Six members of the Boston College Class of 2019 discuss their experience at the Heights.
- A self-described “people person,” Daniel Croteau likes to be able to eliminate unnecessary anxiety in others, whether a high school student visiting BC on a campus tour, a fellow Connell School of Nursing student making the college transition in a First-Year Nursing Seminar, or—in the near future—a family member with a loved one in the ICU. Add to that an interest in science and service and Croteau has the qualities to be a compassionate and skilled nurse. Read more about Daniel.
- Natalee Deaette, a first-generation college student, has demonstrated a tremendous passion for college access and equity during her four years at the Lynch School of Education and Human Development, best exemplified by her service with a Vermont-based, federally funded Upward Bound program, which prepares low-income, first-generation high school students for postsecondary education. Read more about Natalee.
- A native of a small farming village on the Caribbean island of Saint Lucia, Gawain Dornelly moved to Boston to pursue his higher education dreams. After earning an associate’s degree from Bunker Hill Community College, he transferred to the Woods College of Advancing Studies in 2017 and is now considering a master’s degree. Read more about Gawain.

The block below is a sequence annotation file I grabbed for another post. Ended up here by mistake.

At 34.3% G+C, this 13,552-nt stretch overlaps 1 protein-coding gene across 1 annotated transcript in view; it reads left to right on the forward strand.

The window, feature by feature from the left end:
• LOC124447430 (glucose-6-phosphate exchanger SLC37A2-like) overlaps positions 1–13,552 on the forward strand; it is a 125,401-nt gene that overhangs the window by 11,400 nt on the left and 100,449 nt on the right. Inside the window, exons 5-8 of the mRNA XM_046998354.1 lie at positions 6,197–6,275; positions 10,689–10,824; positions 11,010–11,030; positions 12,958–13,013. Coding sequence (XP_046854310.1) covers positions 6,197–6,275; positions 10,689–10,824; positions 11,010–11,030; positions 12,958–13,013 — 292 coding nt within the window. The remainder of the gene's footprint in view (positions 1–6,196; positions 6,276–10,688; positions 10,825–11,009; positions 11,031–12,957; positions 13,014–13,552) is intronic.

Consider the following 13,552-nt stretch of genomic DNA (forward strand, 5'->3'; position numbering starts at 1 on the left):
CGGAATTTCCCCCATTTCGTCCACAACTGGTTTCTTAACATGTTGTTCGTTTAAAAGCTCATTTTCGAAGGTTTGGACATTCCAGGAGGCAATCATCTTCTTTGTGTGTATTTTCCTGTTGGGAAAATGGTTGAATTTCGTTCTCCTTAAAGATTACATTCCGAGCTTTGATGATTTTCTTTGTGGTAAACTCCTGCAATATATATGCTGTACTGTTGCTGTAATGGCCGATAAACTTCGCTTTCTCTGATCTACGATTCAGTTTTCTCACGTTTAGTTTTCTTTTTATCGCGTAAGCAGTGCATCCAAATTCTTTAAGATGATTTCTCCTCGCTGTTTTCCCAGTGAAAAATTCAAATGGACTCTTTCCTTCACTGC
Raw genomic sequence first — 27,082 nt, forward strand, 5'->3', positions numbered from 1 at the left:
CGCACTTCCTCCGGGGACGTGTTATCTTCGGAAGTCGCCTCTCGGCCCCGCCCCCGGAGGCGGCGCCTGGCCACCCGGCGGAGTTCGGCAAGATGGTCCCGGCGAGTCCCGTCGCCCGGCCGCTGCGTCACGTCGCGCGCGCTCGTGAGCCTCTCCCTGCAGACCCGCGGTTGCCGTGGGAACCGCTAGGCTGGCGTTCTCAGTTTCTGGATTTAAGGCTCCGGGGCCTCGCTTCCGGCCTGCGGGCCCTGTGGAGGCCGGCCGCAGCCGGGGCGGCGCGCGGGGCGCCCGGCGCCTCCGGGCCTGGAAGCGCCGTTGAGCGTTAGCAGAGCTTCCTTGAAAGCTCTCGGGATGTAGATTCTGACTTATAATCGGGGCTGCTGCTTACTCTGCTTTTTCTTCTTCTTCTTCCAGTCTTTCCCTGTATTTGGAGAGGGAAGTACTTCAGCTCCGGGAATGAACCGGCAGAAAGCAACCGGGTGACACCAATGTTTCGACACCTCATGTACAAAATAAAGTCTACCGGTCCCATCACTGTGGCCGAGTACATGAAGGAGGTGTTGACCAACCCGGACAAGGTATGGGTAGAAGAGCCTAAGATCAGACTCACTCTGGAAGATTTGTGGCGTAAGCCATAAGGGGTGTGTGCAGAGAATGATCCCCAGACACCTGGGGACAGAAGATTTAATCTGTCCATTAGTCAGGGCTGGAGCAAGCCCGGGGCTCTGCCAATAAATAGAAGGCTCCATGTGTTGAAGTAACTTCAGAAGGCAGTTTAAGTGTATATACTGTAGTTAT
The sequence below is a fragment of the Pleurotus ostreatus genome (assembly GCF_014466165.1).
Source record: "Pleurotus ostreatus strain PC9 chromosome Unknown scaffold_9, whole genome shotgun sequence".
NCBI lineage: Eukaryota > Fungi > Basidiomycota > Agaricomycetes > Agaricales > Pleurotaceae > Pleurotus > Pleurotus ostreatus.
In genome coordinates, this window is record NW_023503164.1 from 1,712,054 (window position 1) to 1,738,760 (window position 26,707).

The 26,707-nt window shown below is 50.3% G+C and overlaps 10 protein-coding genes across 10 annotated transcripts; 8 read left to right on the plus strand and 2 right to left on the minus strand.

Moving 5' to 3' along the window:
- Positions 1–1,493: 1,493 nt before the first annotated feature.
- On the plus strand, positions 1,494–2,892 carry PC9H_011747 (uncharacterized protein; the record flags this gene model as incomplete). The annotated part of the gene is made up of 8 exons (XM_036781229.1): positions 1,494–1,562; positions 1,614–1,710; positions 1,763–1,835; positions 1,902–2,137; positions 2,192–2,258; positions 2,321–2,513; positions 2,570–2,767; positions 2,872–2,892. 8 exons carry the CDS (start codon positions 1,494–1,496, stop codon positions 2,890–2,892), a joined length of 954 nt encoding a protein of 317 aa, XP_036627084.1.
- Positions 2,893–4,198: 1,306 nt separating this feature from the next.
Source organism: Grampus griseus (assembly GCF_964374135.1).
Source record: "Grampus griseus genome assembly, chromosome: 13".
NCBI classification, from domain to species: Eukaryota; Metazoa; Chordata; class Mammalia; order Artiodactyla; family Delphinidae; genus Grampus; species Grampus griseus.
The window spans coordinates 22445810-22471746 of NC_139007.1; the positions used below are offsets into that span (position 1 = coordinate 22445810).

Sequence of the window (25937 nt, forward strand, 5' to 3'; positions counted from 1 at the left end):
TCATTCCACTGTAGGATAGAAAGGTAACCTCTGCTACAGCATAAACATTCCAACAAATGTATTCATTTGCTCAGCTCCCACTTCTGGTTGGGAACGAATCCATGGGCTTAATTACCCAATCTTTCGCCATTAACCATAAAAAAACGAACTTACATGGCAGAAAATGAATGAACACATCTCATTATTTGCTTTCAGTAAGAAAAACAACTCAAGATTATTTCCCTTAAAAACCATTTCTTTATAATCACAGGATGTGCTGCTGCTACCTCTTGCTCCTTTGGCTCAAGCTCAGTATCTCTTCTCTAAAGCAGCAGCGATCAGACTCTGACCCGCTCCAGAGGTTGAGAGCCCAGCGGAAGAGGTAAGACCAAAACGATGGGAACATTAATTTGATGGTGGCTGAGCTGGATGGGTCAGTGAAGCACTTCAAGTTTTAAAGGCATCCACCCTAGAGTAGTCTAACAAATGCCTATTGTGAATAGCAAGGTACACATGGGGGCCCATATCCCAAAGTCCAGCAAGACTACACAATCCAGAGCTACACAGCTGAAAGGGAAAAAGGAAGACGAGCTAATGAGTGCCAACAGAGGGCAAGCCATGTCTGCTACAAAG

- Annie Haws of the Morrissey College of Arts and Sciences always knew that she wanted to be a scientist, but it wasn’t until she came to BC that she was able to fully explore her interest in geology and become involved in research. Her enthusiasm for both the sciences and the humanities became one of the defining themes of her academic life at BC. Read more about Annie.
- The son of Haitian immigrants, Anthony M. Smith of the Morrissey College of Arts and Sciences grew up in a household where education was a priority. Now, believing that education can make a critical difference, Smith has made it the focus of his post-graduate journey. Read more about Anthony.
- Branick Weix was hired early in his Carroll School of Management career to travel to Costa Rica to assist researchers with the Leatherback Trust and Seeds of Change so they could use his drone aerial images in their efforts to protect nesting Leatherneck turtles. He came to BC intent on learning as much as he could about entrepreneurship and shepherded his start-up, Aryeo, from concept to an award-winning proposal to realization. Read more about Branick.
University Communications | May 2019